In 2015, February will have 28 days. But during “leap years,” the month extends to 29 days. Have you ever wondered why this is so? And when is the next one?

Year Leap Year Day
2016 Monday, February 29
2020 Saturday, February 29
2024 Thursday, February 29

The last leap year was 2012. The reason for the extra day during some years has to do with our need to keep our modern day Gregorian Calendar in alignment with the Earth’s revolutions around the Sun.  Unlike the calendar, which organizes each year into a neat 365 days, it actually takes the Earth 365.242199 days – or 365 days, 5 hours, 48 minutes, and 46 seconds – to circle once around the Sun.  

Leap years, or intercalary years, as they are also called, date back to the reign of Roman emperor Julius Caesar, in 46 BC. At that time, Caesar in consultation with the astronomer Sosigenes of Alexandria, decreed that a calendar year would be 365 days in length, and contain 12 months. Prior to that, the Romans followed an evolving series of calendars that were roughly based on the Greek lunar calendar, with a total of 354 days, and a “leap month” thrown in every few years to even things out.

Days were added to various months to bring the total number up to 365. Because the seasons didn’t exactly fit the 365-day year, the calendar ended about one-quarter day early, resulting in the calendar becoming a full day off every fourth year. To make up for the error, the Julian calendar, as Caesar’s calendar came to be called, added an extra day to the month of February every fourth year. Any year evenly divisible by four would be a leap year, which made the average length of the calendar 365.25 days.

However, the Julian calendar was still slightly off the mark. Caesar’s correction made the year 11 minutes and 14 seconds too long, which meant that, after 128 years, the calendar would end a full day later than the astronomical year. In 1582, Pope Gregory XII stepped in and ordered yet another correction to the calendar, resulting in the Gregorian calendar, which we use today. According to this reform, century years are not leap years, unless they are evenly divisible by 400. Thus, 1900 was not a leap year, but 2000 was. This made the average length of the calendar 365.244 days and reduced the calendar error to only one day in 3,322 years. During the 19th Century, astronomer John Herschel suggested dropping a leap year every 4000 years, to obtain even greater accuracy, however, his suggestion never received official support, in part because contemporary astronomers believe the point of the vernal equinox will change by the year 8000, making Herschel’s correction irrelevant.

So why do we call it a “leap” year, anyway?
Common (non-leap) years are composed of exactly 52 weeks, plus one day. This extra day means that if your birthday falls on a Tuesday in one common year, it will fall on a Wednesday the next common year, and so on. However, a leap year changes this scenario. A leap year is comprised of 52 weeks plus two days. So, if your birthday fell on a Wednesday last year, in a leap year it “leaps” over Thursday and lands on Friday. Thus, the name “leap year.”

 

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It’s Colder Than Cold!

It’s Colder Than Cold!

When we launched the 2015 edition last August, the raging debate was what type of winter would the US and Canada experience? Some folks said mild (can’t have two bad winters in a row!), and The National Weather Service spoke about a major El Niño possibly creating some mild conditions. We even put a P.S. in our winter weather predictions that if and El Niño happened, it could alter our time-trusted forecast. But we confidently proclaimed shivery and shovelry were going to be the terms to define the winter of 2015, and we’ve been on the money.

 We still have 4 more weeks of winter, but how is it going?

  • Buffalo had a lake effect storm dropping upwards of 6 feet of snow in one storm. Was this an anomaly?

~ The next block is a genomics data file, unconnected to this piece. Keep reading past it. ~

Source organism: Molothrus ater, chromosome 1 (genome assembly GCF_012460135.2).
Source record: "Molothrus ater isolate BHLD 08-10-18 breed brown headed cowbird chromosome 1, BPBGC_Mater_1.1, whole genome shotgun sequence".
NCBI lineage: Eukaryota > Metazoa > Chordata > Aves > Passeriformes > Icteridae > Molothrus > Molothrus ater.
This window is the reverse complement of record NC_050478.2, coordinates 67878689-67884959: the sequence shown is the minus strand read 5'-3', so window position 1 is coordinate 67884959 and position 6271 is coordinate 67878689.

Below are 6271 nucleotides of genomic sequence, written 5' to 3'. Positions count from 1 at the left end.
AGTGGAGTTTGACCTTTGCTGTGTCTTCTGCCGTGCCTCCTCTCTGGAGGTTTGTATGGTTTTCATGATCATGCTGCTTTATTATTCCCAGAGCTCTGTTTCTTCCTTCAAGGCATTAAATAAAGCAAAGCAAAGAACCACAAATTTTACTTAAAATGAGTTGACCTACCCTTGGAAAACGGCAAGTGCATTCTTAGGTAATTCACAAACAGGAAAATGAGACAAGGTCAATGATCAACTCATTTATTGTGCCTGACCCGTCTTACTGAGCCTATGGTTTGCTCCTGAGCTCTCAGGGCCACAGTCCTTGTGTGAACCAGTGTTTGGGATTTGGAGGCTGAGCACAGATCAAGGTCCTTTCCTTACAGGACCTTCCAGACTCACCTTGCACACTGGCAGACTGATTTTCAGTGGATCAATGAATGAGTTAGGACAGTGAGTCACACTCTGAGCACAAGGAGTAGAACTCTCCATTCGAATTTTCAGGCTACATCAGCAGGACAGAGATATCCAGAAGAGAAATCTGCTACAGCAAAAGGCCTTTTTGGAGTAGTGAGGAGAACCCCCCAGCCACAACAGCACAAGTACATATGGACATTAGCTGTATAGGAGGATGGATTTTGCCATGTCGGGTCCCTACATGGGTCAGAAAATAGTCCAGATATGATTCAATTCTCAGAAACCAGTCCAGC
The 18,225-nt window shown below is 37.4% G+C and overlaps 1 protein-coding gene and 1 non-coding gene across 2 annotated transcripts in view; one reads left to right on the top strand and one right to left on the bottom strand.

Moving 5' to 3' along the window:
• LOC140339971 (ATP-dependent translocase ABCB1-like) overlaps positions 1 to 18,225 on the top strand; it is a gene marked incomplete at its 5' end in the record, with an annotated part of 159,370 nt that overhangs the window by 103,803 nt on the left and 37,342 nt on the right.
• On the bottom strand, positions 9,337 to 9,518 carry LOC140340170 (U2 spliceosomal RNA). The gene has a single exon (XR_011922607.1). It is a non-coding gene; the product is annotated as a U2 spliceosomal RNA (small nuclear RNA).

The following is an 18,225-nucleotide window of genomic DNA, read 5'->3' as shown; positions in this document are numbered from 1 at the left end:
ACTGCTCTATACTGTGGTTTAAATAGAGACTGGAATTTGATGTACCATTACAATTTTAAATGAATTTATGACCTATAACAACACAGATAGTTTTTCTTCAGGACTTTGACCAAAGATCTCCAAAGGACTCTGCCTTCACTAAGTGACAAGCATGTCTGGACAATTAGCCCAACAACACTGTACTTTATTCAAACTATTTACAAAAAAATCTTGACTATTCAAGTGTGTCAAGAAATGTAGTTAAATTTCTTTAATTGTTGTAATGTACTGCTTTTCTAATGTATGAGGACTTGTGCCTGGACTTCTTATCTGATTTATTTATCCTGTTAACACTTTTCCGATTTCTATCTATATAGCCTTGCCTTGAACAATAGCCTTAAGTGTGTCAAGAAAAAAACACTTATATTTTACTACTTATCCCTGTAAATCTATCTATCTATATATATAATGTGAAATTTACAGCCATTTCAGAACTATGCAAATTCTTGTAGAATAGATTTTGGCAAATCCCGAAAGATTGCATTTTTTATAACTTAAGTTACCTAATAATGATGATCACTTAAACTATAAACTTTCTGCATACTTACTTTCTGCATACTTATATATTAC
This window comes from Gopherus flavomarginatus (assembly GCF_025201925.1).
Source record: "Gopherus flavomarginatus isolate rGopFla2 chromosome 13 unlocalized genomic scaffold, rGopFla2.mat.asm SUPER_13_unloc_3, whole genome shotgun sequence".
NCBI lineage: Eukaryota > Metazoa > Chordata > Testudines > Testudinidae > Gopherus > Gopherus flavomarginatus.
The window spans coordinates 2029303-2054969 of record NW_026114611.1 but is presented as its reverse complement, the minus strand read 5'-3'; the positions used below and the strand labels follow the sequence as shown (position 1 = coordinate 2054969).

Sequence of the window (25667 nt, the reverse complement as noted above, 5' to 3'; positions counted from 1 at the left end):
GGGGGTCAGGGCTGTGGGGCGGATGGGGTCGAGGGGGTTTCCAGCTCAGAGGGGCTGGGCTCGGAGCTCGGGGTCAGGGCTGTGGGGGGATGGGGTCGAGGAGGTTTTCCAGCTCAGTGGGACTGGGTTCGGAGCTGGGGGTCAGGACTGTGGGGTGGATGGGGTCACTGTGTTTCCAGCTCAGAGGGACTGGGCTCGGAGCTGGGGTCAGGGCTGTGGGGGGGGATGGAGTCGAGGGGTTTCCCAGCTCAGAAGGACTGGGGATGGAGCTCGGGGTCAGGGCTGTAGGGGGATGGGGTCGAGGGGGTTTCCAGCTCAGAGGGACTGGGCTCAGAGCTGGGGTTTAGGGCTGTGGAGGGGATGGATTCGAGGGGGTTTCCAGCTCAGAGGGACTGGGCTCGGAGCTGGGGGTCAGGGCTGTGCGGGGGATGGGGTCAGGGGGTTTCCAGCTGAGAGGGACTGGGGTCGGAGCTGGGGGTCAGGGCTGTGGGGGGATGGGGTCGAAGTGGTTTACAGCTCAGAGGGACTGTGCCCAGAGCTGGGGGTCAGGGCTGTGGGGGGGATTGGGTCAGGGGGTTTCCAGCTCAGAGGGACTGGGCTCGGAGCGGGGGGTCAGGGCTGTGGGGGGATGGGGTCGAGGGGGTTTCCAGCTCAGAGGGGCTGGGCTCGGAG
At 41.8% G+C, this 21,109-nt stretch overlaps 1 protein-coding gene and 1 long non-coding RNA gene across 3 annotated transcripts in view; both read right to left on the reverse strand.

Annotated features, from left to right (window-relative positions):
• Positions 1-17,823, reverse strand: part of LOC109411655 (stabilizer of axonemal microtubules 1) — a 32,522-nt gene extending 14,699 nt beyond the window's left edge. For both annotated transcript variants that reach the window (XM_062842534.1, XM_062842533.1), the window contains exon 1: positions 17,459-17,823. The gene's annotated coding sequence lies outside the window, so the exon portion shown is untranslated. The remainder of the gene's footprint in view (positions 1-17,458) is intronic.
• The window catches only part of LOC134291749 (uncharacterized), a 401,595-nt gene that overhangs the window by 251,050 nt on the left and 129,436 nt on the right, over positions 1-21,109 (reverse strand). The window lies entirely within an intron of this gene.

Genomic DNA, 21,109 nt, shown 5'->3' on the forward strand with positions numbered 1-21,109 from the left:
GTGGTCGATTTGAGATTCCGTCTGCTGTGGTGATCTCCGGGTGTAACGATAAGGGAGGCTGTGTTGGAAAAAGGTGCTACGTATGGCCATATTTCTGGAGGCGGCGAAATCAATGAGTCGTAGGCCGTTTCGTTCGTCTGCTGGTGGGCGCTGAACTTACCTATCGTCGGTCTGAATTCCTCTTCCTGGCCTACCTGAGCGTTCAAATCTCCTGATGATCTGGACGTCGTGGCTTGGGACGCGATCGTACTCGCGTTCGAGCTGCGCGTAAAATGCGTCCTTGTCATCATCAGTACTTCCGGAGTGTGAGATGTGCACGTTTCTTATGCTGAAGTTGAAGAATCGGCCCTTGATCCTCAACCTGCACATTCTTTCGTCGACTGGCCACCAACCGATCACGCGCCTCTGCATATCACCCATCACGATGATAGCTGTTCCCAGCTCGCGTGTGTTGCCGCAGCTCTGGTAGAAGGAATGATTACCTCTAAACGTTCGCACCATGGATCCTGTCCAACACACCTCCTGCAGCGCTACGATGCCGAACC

• The eastern half of the US has been brutalized by record cold and in recent weeks plenty of snow for the southeast.
  • Florida – any given day, it can warm, but they have had their share of winter temps to go with it.
  • Over 1,500 flights have been canceled in Dallas alone.
  • Niagara Falls frozen!?
  • Boston – narrow streets and unprecedented snow accumulations!
  • Concord, N.H. breaks a 146-year-old record for cold temperatures on Feb. 21st (-17 degrees) and is close to having the coldest month on record.
  • Maine – Bangor has set a record with 108” of snow and the coldest February in  history. This week will see -20s. Portland, Maine, averages 71” a winter, it has recorded  83” so far and climbing.

I’d love to hear your winter story. How cold has it been in  your world? I know parts of the US and Canada have escaped the worst but what does it look like outside your window?

Our next prediction is that while March will come in like a lion, we’ll see the end of winter the latter part of the month. That is unlike last winter when it snowed in parts of the US in April and May.  

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Niagara Falls Frozen Over, 1883

As temperatures plunged across the United States and Canada earlier this week, one of the more popular subjects of the record-breaking cold spell in the news and on social media has been the partial-freezing of Niagara Falls. While images of the majestic and powerful natural wonder appearing to be frozen over have no doubt captured the imaginations of millions, this is not the first time this has happened. Previous winters where temperatures dropped low enough to freeze parts of the falls include 1911, 1932, and 1977.

However, one of our favorite images of all time is this 1883 contribution from the notable Canadian-American photographer George Barker. The photograph is simply titled, “People on snow-covered ice at the base of the frozen American Falls, Niagara Falls, New York.”

niagara-falls-1883-george-barker

(Photo courtesy of the Library of Congress)

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If you notice a hole in the upper left-hand corner of your Farmers' Almanac, don't return it to the store! That hole isn't a defect; it's a part of history. Starting with the first edition of the Farmers' Almanac in 1818, readers used to nail holes into the corners to hang it up in their homes, barns, and outhouses (to provide both reading material and toilet paper). In 1910, the Almanac's publishers began pre-drilling holes in the corners to make it even easier for readers to keep all of that invaluable information (and paper) handy.